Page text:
Phonetics and phonologyEdit
Cardiff English shares many phonetic traits with the English spoken in the Severnside area of England, but differs in being non-rhotic. A notable characteristic in the accent is the lack of rounding lips when pronuncing consonants and vowels. While in Received Pronunciation, lip-rounding is a common feature to distinguish vowels, in Cardiff English this is not often observed.
The tongue also holds a slightly different shape with people speaking in Cardiff English. The front is rigid and close to the alveolar ridge, while the back is relaxed, creating a large pharyngeal cavity. In continuous speech, the soft palate is also lowered, providing a slight nasal quality. Creaky voice is mainly absent and can only found in prestigious middle-class varieties as in RP. The vocal folds are tenser than in Received Pronunciation, giving a husky, breathy sound to articulation, with the overall effect of greater resonance, tension and hoarseness makes the accent often thought of as being "harsh" or "unpleasant".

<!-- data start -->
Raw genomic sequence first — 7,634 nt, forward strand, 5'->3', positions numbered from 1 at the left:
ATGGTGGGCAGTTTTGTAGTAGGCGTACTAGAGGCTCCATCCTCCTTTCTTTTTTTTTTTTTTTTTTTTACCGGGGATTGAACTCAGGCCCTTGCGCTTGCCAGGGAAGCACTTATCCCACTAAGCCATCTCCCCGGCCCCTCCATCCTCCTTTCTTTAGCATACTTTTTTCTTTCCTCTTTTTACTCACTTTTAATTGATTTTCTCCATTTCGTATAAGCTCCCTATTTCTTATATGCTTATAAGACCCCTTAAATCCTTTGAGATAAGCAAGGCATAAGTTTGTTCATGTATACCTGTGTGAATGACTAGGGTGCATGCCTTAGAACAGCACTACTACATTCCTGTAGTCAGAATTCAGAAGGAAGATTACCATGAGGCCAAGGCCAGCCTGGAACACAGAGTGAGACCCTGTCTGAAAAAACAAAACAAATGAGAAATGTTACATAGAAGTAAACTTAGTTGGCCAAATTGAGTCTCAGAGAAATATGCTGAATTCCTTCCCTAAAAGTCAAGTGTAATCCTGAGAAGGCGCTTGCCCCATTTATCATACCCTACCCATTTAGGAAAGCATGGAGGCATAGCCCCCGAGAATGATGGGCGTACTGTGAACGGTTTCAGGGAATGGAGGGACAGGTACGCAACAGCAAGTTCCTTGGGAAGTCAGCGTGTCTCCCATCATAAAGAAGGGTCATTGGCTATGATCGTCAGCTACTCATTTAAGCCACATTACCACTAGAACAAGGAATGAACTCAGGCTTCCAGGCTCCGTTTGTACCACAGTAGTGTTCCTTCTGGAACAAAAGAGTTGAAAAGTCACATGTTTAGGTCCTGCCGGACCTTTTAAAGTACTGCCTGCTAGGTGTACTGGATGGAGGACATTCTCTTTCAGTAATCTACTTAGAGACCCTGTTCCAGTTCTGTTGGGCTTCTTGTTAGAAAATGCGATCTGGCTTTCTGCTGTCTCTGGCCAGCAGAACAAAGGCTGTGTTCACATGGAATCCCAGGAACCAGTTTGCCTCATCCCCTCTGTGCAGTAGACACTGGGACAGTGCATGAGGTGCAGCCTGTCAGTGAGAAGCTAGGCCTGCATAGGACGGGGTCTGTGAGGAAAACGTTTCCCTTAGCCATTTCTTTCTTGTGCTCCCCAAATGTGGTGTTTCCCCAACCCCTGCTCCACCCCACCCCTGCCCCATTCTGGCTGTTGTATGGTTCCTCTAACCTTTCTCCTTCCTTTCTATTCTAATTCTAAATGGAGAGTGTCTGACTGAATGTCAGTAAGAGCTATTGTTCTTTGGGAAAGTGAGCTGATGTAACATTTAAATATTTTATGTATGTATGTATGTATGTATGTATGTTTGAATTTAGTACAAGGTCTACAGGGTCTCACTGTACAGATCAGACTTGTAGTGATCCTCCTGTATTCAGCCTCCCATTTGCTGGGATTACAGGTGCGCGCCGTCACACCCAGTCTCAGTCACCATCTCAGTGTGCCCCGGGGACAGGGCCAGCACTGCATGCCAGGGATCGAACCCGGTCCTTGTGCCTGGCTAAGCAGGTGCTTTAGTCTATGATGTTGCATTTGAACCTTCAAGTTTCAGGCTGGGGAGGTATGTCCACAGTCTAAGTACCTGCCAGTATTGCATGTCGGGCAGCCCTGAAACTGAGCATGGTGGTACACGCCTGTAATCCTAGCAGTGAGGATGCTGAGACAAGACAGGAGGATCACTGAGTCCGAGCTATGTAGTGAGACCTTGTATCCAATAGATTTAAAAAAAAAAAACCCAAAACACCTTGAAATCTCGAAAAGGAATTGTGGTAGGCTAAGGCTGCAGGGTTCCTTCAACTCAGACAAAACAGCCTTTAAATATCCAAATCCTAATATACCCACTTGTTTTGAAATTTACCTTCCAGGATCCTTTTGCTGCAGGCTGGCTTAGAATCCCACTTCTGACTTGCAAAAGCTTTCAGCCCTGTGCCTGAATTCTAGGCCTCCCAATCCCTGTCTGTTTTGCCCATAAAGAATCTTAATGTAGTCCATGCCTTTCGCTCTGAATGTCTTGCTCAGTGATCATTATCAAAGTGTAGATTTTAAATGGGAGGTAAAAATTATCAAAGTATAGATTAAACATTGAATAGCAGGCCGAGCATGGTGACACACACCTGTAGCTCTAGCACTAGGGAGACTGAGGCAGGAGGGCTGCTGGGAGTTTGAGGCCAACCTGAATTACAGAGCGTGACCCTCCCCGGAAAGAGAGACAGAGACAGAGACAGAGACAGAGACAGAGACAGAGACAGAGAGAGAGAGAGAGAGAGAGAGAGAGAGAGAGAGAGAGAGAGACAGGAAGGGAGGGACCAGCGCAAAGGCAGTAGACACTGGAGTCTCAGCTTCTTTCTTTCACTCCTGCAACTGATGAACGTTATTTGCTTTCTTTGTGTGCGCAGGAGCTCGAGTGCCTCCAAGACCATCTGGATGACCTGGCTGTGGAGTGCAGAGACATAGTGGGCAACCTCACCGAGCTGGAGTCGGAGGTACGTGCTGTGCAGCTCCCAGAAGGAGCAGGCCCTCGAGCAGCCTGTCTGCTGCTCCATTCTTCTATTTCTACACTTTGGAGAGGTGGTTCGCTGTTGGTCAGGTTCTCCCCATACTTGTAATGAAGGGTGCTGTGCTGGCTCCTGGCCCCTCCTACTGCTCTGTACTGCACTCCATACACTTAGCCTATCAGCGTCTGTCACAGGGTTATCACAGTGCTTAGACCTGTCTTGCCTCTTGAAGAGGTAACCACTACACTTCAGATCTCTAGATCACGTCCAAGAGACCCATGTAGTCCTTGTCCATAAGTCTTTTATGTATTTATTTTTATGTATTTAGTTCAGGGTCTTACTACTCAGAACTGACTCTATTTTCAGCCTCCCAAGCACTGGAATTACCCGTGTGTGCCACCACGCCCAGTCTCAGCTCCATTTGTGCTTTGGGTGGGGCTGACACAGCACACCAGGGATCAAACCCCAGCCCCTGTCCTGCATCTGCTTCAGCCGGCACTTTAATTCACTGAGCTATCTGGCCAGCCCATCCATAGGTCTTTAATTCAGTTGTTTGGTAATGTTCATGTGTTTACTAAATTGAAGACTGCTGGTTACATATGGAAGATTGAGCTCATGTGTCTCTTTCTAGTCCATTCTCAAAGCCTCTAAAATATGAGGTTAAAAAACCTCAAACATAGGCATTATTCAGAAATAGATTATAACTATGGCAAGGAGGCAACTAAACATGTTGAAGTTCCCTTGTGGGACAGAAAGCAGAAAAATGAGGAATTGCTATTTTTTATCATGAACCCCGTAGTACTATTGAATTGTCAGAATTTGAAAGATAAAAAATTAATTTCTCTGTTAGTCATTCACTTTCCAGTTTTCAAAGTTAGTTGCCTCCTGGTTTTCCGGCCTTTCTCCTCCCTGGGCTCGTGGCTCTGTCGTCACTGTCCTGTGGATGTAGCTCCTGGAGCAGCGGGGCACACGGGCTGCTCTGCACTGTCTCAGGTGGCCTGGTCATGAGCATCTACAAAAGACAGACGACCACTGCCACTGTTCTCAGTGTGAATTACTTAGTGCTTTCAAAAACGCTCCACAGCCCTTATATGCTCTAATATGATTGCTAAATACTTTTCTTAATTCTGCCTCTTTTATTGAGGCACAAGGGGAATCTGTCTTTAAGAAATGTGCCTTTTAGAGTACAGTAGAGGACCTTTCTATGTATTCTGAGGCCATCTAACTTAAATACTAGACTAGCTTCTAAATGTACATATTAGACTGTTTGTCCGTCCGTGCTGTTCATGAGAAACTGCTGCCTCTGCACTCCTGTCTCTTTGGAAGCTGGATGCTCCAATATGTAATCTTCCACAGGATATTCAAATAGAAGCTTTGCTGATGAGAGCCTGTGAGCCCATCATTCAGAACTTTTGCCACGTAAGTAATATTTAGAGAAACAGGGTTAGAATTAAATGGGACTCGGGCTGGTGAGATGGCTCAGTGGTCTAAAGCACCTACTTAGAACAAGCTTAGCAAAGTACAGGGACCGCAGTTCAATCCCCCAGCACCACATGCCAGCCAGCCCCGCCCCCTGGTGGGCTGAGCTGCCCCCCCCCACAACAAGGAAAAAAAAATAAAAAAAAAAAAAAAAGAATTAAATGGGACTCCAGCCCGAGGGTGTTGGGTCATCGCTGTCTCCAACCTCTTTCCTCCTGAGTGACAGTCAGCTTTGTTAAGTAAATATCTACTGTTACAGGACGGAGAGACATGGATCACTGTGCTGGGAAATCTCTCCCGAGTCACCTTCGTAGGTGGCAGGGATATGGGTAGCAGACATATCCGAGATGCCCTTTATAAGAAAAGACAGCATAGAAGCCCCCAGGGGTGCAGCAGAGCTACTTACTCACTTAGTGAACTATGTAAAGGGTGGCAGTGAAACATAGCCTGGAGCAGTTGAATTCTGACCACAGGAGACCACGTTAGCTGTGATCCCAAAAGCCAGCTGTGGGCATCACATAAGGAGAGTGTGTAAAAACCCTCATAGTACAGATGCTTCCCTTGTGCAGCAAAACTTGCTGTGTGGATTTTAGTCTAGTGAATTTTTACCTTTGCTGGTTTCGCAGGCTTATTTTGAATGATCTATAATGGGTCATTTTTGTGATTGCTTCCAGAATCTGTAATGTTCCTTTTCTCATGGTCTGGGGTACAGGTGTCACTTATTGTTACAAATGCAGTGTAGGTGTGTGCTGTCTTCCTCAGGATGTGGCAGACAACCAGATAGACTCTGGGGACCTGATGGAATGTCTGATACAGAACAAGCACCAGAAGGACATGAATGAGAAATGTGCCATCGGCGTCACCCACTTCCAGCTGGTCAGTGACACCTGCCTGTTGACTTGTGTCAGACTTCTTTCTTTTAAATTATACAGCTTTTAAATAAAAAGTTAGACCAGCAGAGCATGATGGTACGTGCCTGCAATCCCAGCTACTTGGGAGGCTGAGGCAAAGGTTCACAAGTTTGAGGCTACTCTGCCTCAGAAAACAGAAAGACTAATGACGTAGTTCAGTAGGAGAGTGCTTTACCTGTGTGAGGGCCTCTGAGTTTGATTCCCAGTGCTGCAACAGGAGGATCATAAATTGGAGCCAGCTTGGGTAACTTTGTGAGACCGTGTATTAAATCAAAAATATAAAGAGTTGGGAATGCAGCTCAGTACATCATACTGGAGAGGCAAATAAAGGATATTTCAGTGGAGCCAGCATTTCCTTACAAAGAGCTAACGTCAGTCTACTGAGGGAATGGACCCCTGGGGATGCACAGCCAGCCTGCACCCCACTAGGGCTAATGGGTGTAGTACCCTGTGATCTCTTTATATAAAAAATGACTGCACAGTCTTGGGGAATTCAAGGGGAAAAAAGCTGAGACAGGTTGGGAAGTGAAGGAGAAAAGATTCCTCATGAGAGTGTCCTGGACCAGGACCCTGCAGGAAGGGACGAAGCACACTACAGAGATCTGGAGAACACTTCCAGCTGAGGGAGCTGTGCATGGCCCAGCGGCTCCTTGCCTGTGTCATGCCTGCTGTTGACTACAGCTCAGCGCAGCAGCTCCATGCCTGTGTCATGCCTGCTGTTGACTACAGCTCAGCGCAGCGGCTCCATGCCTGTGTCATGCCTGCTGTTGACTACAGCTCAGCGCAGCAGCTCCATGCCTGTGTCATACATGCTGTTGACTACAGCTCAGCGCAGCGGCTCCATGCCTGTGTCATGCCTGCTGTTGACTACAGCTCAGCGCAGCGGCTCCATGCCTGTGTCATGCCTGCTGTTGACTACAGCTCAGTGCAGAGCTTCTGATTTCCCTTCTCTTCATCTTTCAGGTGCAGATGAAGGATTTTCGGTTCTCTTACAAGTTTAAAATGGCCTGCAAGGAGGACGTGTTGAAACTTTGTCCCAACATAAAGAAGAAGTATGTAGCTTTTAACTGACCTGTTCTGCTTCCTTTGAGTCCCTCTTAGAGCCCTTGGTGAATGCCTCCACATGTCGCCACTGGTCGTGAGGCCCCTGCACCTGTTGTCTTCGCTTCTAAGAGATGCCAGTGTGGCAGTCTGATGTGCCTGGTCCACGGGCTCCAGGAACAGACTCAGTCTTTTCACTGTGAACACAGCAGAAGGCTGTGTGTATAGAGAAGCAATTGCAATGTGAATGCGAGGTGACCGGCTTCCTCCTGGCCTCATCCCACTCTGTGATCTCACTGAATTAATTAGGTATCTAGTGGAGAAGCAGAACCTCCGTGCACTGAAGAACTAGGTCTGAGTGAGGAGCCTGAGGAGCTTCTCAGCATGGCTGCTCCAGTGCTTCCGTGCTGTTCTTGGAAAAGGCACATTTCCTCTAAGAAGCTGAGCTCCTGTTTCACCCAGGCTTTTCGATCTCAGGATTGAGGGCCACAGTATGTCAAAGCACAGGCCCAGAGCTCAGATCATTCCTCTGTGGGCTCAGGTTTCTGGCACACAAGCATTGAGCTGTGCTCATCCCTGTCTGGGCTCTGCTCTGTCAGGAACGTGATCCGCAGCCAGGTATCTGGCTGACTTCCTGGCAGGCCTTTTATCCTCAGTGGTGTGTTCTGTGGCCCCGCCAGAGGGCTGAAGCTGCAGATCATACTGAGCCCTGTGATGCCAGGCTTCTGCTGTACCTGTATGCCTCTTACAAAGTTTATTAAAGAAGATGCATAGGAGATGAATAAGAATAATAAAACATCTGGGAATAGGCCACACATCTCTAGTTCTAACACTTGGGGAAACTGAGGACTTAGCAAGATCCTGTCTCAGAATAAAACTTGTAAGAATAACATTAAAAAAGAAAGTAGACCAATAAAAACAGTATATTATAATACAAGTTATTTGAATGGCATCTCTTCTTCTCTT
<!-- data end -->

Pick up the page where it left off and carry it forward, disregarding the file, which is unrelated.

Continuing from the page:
- Strong aspiration of voiceless stops /p, t, k/ as [pʰʰ, tʰʰ, kʰʰ] in stressed syllables when in initial position. These stops can also be glottalised in the manner of RP, although this becomes weaker in broader forms of the accent.
- Flapping of /t/ generally occurs between voiced phonemes. It can even be an approximant [ɹ̠].
- Invariable yod-coalescence of /tj, dj/ as [tʃ, dʒ].
- Voiced stops tend to become fricatives in medial position, especially with /b/ turning to [β]. Furthermore, they are noticeably devoiced in final position.